The exhaust dumps out the right side.
Two parachutes are used to bring the K-Liner down from speed. I believe the bar sticking out from above the chutes is the push-bar. Many land speed cars have a push vehicle that gets them started before they move under their own power due to the gearing required to hit a few hundred miles per hour.
These views give some perspective on the length of the K-Liner. Also note how the tail tapers down gently reducing drag.
This video shows a test run of the K-Liner at about half-power. The traction control was turned off in order to gain data to prepare for later runs. It spun first, short shifted to second and was out of boost for around 9 seconds until traction and control were regained, then it finished out the run in 4th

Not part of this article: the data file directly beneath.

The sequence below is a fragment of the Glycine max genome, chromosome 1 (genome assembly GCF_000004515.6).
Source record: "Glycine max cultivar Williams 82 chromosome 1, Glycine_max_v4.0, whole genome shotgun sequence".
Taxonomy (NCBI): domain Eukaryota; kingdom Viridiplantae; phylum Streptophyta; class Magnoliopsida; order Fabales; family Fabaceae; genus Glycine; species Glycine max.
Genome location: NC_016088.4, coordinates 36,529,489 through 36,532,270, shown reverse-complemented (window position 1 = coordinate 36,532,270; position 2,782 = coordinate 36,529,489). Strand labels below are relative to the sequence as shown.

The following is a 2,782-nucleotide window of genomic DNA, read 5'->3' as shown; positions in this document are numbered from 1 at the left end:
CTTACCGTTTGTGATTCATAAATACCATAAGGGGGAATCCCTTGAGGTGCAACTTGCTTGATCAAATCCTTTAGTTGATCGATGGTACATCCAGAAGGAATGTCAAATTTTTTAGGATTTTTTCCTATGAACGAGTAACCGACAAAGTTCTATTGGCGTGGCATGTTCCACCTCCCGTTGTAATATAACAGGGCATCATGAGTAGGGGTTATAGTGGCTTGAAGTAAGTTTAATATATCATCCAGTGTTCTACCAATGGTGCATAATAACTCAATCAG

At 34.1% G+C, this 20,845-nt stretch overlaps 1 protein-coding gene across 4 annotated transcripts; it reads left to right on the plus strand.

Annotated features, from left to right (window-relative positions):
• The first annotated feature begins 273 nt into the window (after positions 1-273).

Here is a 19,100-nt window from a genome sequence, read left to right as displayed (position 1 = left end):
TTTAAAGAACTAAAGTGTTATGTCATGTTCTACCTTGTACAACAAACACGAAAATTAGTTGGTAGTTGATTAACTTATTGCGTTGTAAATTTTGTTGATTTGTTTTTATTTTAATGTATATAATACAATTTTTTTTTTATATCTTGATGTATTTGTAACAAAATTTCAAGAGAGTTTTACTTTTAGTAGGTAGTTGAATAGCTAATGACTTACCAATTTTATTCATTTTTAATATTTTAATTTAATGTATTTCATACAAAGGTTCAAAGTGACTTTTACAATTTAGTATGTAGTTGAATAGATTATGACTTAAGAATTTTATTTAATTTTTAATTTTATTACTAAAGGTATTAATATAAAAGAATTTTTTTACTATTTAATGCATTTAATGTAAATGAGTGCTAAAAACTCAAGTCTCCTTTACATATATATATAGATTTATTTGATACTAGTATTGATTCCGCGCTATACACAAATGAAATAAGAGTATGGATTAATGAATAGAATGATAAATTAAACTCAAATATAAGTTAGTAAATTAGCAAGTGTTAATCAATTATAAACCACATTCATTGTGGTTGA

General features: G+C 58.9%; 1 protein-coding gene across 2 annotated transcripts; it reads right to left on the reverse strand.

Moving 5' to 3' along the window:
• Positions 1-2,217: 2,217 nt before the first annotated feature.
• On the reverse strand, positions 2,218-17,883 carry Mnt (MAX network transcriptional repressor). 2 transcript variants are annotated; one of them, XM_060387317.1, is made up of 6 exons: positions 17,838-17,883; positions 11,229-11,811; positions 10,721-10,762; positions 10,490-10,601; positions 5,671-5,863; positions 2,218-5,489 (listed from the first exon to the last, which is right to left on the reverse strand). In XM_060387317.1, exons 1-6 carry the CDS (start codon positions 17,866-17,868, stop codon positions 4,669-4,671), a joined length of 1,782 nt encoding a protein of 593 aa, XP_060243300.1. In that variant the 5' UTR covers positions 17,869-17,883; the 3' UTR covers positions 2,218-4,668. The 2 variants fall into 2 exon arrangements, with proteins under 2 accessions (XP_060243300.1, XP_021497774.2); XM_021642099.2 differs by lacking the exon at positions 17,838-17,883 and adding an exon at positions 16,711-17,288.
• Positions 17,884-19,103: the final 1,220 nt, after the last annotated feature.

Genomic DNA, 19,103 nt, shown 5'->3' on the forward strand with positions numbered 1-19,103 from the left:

gear out of 5. The data from this test run provides the wheelslip data required for maximum acceleration.
So just what can the Ferguson & Macmillan K-Liner achieve? Considering how fast it went at half power, I can’t wait to see what it can do at full power with the traction control enabled. Keep your eyes out for falling records at El Mirage and the Bonneville Salt Flats.